In the 1600s, Europeans began to isolate the mentally ill, where they were kept with the handicapped and delinquents ("Timeline: Treatments for," ). The mentally ill who were seen as insane were treated cruelly, they were often chained to walls and kept away in dungeons ("Timeline: Treatments for,”). In the late 1700s, After the French Revolution, French physician Phillippe Pinel took over the Bicêtre insane asylum and changed the rules ("Timeline: Treatments for,”). He forbid the use of shackles, took patients out of the dungeons, gave them sunny rooms, and let them roam the ground for exercise ("Timeline: Treatments for," ). Although Pinel changed the rules of Bicêtre, mistreatment still persisted in other places in Europe ("Timeline: Treatments for,”).
In the 1840s, Dorothea Dix observed the mentally ill in Massachusetts and saw how cruelly they were being treated ("Timeline: Treatments ...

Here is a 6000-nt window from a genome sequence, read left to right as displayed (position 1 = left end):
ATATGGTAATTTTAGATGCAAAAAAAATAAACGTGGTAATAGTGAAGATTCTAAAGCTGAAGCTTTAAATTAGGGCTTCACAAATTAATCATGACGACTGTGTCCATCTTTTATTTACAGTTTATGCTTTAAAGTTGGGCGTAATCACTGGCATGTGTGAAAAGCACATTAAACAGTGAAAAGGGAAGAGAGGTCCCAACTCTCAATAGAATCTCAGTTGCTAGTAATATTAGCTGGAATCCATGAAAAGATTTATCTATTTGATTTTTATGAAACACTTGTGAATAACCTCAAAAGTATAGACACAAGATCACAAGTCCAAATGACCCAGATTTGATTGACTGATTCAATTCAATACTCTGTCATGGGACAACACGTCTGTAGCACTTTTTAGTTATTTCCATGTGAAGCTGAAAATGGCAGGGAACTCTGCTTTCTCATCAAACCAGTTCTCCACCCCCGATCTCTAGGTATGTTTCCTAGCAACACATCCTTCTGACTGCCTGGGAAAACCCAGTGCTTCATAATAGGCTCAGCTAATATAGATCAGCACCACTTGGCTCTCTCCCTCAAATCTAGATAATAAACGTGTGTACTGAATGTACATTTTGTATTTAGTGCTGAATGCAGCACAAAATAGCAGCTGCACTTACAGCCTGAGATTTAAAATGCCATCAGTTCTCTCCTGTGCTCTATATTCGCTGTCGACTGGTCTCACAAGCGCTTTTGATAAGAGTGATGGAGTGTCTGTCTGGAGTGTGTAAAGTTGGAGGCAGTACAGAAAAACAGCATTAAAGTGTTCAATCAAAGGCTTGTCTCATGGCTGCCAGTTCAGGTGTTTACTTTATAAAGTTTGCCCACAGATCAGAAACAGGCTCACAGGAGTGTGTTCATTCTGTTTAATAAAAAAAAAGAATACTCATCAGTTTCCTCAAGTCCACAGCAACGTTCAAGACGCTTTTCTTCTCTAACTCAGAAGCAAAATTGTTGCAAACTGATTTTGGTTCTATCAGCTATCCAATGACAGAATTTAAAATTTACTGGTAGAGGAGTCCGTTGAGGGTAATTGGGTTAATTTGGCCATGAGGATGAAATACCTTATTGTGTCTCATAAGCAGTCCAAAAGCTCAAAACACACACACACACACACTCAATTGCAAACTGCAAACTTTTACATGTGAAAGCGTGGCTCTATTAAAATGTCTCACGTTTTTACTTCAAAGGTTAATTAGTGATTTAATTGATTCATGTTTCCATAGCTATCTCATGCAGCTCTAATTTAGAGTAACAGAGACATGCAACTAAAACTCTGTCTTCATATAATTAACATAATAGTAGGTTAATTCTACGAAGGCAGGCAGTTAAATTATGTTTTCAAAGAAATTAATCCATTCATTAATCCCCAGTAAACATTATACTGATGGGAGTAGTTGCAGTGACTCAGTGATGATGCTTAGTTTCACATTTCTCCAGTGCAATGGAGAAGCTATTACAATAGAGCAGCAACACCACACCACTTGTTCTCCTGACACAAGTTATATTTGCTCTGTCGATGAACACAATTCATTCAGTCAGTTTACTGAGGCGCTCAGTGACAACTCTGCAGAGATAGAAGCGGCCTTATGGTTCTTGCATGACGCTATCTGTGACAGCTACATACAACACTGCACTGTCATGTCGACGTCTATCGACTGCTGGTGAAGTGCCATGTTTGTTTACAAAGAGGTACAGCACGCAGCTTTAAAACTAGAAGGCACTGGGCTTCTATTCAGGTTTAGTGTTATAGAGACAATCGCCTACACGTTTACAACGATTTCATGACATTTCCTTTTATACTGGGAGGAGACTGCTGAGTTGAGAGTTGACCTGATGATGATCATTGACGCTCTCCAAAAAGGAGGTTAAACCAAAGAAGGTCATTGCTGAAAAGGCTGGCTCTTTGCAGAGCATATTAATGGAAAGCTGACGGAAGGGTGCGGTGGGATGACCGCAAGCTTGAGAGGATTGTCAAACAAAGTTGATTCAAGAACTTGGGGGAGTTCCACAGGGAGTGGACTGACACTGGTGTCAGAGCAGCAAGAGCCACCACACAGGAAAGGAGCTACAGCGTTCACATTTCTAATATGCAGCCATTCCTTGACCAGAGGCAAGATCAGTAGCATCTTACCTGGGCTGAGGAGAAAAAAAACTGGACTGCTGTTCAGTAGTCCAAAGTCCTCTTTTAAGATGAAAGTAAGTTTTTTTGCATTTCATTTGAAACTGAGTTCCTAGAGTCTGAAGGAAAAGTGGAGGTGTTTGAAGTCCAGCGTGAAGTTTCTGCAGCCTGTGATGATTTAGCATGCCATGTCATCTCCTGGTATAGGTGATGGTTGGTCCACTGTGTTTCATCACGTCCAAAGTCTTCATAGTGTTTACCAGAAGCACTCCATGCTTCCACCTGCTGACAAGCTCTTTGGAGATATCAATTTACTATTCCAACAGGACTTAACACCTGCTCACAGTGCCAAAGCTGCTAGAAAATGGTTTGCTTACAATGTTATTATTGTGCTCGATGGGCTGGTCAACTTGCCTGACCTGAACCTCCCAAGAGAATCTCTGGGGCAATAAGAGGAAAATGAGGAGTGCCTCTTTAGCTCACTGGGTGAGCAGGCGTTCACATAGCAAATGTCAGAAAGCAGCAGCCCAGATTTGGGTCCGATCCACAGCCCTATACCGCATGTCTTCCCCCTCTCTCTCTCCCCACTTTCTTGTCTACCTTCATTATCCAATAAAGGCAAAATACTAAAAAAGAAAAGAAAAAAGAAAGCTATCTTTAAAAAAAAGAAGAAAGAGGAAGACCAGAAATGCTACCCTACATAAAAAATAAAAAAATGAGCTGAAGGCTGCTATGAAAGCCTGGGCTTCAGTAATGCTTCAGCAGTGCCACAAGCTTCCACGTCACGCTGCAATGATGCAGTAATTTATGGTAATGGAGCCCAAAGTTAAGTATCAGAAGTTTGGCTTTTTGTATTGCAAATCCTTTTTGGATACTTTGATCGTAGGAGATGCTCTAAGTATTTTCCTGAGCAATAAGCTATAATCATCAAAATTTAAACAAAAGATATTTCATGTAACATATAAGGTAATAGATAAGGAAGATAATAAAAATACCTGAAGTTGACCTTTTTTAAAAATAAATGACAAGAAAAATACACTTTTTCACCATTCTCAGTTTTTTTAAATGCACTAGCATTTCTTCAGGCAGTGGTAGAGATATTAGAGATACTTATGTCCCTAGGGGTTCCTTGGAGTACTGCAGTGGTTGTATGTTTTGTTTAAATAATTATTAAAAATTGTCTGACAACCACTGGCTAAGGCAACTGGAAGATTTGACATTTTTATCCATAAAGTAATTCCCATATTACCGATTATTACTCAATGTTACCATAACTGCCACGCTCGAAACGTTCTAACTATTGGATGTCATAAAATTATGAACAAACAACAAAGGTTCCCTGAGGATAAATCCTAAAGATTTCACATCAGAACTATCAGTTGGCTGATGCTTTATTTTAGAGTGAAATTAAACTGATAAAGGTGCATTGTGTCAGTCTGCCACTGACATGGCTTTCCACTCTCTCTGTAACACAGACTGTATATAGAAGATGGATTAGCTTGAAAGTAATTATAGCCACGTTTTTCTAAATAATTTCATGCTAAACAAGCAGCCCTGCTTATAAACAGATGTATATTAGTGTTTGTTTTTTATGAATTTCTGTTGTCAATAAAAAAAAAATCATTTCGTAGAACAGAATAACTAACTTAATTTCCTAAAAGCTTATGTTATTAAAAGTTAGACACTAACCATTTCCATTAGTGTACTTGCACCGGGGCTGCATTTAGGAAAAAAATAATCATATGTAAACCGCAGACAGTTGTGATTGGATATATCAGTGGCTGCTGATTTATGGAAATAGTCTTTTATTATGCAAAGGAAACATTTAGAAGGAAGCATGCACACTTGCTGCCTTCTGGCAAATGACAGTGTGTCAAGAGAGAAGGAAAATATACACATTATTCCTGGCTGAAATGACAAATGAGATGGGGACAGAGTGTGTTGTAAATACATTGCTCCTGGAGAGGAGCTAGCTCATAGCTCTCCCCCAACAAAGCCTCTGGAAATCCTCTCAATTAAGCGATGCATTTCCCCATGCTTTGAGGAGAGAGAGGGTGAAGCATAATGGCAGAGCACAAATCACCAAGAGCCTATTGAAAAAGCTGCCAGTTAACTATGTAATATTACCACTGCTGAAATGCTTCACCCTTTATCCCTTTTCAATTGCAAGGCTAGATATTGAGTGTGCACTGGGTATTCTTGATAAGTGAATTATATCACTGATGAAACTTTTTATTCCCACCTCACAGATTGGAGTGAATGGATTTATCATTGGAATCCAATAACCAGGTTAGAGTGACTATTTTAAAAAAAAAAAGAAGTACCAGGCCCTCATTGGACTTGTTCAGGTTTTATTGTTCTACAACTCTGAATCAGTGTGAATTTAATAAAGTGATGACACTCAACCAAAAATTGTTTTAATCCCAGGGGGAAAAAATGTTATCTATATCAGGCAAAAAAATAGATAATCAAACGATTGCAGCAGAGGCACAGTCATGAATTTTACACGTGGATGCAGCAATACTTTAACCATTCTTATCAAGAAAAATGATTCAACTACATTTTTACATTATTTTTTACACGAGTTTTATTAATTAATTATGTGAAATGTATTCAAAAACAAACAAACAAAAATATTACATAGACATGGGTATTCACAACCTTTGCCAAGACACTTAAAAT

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...ally ill. I went into the field to help those who need it. I only hope that once others are more informed that they will want to help others as I do.
Arehart-Treichel, J. (2013). Future looks promising for mental illness prevention. PsychiatryOnline Psychiatric News.
Borinstein, A. B. (1992). Public attitudes toward persons with mental illness. Health Affairs, 11(3), 186-196.
Kobau, R., Zack, M. M., Manderscheid, R., Palpant, R. G., Morales, D. S., Luncheon, C., et al. (2005). Attitudes toward mental illness. CDC.
Lieberman, J. A. (2003). History of the use of antidepressants in primary care. Psychiatrist.
Olley, B. O., & Kola, L. (2005). The british journal of psychiatry. Community study of knowledge of and attitude to mental illness in Nigeria.
Our History. (n.d.). Mental Health America.
Timeline: Treatments for mental illness. (n.d.). PBS.
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